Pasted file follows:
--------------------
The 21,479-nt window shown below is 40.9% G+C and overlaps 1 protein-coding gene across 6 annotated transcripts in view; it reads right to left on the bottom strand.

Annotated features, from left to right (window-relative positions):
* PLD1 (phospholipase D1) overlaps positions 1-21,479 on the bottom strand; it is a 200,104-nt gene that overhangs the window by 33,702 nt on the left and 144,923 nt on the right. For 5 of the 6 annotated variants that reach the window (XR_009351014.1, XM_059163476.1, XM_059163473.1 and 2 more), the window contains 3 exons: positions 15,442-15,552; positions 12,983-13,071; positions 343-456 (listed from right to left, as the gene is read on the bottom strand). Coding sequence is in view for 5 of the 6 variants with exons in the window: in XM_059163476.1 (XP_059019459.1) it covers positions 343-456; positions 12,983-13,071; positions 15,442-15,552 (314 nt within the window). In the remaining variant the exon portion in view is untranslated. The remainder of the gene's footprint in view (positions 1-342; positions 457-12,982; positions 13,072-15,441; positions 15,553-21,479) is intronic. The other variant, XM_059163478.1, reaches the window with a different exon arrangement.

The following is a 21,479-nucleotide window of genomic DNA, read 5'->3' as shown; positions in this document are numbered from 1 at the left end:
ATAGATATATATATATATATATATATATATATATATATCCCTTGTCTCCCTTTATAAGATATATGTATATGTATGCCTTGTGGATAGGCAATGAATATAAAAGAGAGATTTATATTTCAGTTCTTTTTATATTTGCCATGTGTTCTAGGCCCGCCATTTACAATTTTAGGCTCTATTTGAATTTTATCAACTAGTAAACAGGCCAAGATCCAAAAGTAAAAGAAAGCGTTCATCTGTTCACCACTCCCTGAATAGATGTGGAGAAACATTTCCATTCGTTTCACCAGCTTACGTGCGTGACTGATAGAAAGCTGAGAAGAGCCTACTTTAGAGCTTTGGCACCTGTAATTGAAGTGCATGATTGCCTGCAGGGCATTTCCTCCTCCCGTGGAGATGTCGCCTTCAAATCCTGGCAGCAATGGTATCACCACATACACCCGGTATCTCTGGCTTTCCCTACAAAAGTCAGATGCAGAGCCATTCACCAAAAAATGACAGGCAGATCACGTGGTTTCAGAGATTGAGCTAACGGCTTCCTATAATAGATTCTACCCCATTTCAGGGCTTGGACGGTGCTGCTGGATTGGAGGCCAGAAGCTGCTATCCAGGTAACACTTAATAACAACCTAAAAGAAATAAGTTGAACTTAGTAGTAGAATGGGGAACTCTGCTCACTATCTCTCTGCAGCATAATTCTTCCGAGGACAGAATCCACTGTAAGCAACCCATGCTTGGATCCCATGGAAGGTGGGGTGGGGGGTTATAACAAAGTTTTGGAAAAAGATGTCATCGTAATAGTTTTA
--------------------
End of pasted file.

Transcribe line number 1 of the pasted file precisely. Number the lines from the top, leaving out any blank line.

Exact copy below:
The 21,479-nt window shown below is 40.9% G+C and overlaps 1 protein-coding gene across 6 annotated transcripts in view; it reads right to left on the bottom strand.